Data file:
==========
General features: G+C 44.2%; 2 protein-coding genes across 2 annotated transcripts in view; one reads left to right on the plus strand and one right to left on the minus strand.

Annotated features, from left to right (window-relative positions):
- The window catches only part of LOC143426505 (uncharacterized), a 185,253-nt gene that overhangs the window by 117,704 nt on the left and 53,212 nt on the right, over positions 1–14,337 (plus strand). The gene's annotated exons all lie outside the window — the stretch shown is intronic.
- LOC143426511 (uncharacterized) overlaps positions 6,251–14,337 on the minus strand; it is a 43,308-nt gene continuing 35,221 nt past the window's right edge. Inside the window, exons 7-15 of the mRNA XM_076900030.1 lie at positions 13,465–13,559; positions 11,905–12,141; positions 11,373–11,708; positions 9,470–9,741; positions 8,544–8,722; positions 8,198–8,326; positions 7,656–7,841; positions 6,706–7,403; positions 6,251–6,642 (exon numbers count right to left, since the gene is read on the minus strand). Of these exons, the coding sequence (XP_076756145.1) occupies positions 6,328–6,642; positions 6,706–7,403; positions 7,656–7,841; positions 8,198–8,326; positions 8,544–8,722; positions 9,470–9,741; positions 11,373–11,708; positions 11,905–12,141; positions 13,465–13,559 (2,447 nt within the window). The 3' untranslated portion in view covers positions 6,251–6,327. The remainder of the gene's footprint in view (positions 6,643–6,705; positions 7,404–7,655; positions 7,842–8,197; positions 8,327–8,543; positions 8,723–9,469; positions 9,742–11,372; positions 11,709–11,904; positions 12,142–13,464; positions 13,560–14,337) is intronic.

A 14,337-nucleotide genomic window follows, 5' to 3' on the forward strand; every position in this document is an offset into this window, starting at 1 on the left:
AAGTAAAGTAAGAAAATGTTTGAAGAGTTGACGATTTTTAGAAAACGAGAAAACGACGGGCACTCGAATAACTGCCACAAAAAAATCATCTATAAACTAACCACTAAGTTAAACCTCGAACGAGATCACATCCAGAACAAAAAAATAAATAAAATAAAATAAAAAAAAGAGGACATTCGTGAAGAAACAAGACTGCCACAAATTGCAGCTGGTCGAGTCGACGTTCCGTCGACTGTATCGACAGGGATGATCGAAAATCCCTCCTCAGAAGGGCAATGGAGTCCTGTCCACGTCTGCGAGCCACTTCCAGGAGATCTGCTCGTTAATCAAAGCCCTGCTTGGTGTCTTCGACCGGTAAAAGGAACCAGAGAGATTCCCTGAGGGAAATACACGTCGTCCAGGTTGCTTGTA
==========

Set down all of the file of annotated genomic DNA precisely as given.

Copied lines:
General features: G+C 44.2%; 2 protein-coding genes across 2 annotated transcripts in view; one reads left to right on the plus strand and one right to left on the minus strand.

Annotated features, from left to right (window-relative positions):
- The window catches only part of LOC143426505 (uncharacterized), a 185,253-nt gene that overhangs the window by 117,704 nt on the left and 53,212 nt on the right, over positions 1–14,337 (plus strand). The gene's annotated exons all lie outside the window — the stretch shown is intronic.
- LOC143426511 (uncharacterized) overlaps positions 6,251–14,337 on the minus strand; it is a 43,308-nt gene continuing 35,221 nt past the window's right edge. Inside the window, exons 7-15 of the mRNA XM_076900030.1 lie at positions 13,465–13,559; positions 11,905–12,141; positions 11,373–11,708; positions 9,470–9,741; positions 8,544–8,722; positions 8,198–8,326; positions 7,656–7,841; positions 6,706–7,403; positions 6,251–6,642 (exon numbers count right to left, since the gene is read on the minus strand). Of these exons, the coding sequence (XP_076756145.1) occupies positions 6,328–6,642; positions 6,706–7,403; positions 7,656–7,841; positions 8,198–8,326; positions 8,544–8,722; positions 9,470–9,741; positions 11,373–11,708; positions 11,905–12,141; positions 13,465–13,559 (2,447 nt within the window). The 3' untranslated portion in view covers positions 6,251–6,327. The remainder of the gene's footprint in view (positions 6,643–6,705; positions 7,404–7,655; positions 7,842–8,197; positions 8,327–8,543; positions 8,723–9,469; positions 9,742–11,372; positions 11,709–11,904; positions 12,142–13,464; positions 13,560–14,337) is intronic.

A 14,337-nucleotide genomic window follows, 5' to 3' on the forward strand; every position in this document is an offset into this window, starting at 1 on the left:
AAGTAAAGTAAGAAAATGTTTGAAGAGTTGACGATTTTTAGAAAACGAGAAAACGACGGGCACTCGAATAACTGCCACAAAAAAATCATCTATAAACTAACCACTAAGTTAAACCTCGAACGAGATCACATCCAGAACAAAAAAATAAATAAAATAAAATAAAAAAAAGAGGACATTCGTGAAGAAACAAGACTGCCACAAATTGCAGCTGGTCGAGTCGACGTTCCGTCGACTGTATCGACAGGGATGATCGAAAATCCCTCCTCAGAAGGGCAATGGAGTCCTGTCCACGTCTGCGAGCCACTTCCAGGAGATCTGCTCGTTAATCAAAGCCCTGCTTGGTGTCTTCGACCGGTAAAAGGAACCAGAGAGATTCCCTGAGGGAAATACACGTCGTCCAGGTTGCTTGTA